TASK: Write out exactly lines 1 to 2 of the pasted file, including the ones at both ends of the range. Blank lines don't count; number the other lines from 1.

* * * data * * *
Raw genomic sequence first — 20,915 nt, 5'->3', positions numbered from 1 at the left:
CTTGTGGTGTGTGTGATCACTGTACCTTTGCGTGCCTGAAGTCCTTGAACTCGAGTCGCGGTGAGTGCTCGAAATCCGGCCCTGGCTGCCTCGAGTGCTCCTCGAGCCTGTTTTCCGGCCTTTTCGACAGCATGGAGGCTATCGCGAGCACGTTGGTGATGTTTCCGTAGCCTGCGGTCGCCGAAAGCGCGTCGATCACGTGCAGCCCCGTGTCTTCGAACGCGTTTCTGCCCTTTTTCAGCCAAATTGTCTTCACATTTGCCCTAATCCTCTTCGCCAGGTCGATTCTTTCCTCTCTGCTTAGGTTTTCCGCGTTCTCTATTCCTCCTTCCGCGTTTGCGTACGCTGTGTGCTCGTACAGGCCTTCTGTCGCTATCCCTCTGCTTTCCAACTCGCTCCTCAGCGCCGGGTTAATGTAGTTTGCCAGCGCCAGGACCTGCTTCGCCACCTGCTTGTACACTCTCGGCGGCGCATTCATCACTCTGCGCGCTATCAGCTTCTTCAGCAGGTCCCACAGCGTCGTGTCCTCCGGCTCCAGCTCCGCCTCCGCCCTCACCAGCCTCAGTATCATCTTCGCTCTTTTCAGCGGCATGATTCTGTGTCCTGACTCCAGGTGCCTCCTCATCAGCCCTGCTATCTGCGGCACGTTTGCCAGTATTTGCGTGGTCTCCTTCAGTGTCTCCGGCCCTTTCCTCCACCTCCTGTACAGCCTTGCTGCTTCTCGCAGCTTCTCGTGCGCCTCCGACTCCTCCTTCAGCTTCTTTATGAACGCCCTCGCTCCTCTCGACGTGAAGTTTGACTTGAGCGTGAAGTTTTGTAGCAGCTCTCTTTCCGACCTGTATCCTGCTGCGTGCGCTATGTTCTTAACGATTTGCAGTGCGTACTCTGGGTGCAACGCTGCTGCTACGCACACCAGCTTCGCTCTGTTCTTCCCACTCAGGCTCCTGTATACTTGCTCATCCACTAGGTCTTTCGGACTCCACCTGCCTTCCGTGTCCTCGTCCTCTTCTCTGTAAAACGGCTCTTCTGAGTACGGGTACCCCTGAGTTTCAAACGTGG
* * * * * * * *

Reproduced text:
Raw genomic sequence first — 20,915 nt, 5'->3', positions numbered from 1 at the left:
CTTGTGGTGTGTGTGATCACTGTACCTTTGCGTGCCTGAAGTCCTTGAACTCGAGTCGCGGTGAGTGCTCGAAATCCGGCCCTGGCTGCCTCGAGTGCTCCTCGAGCCTGTTTTCCGGCCTTTTCGACAGCATGGAGGCTATCGCGAGCACGTTGGTGATGTTTCCGTAGCCTGCGGTCGCCGAAAGCGCGTCGATCACGTGCAGCCCCGTGTCTTCGAACGCGTTTCTGCCCTTTTTCAGCCAAATTGTCTTCACATTTGCCCTAATCCTCTTCGCCAGGTCGATTCTTTCCTCTCTGCTTAGGTTTTCCGCGTTCTCTATTCCTCCTTCCGCGTTTGCGTACGCTGTGTGCTCGTACAGGCCTTCTGTCGCTATCCCTCTGCTTTCCAACTCGCTCCTCAGCGCCGGGTTAATGTAGTTTGCCAGCGCCAGGACCTGCTTCGCCACCTGCTTGTACACTCTCGGCGGCGCATTCATCACTCTGCGCGCTATCAGCTTCTTCAGCAGGTCCCACAGCGTCGTGTCCTCCGGCTCCAGCTCCGCCTCCGCCCTCACCAGCCTCAGTATCATCTTCGCTCTTTTCAGCGGCATGATTCTGTGTCCTGACTCCAGGTGCCTCCTCATCAGCCCTGCTATCTGCGGCACGTTTGCCAGTATTTGCGTGGTCTCCTTCAGTGTCTCCGGCCCTTTCCTCCACCTCCTGTACAGCCTTGCTGCTTCTCGCAGCTTCTCGTGCGCCTCCGACTCCTCCTTCAGCTTCTTTATGAACGCCCTCGCTCCTCTCGACGTGAAGTTTGACTTGAGCGTGAAGTTTTGTAGCAGCTCTCTTTCCGACCTGTATCCTGCTGCGTGCGCTATGTTCTTAACGATTTGCAGTGCGTACTCTGGGTGCAACGCTGCTGCTACGCACACCAGCTTCGCTCTGTTCTTCCCACTCAGGCTCCTGTATACTTGCTCATCCACTAGGTCTTTCGGACTCCACCTGCCTTCCGTGTCCTCGTCCTCTTCTCTGTAAAACGGCTCTTCTGAGTACGGGTACCCCTGAGTTTCAAACGTGG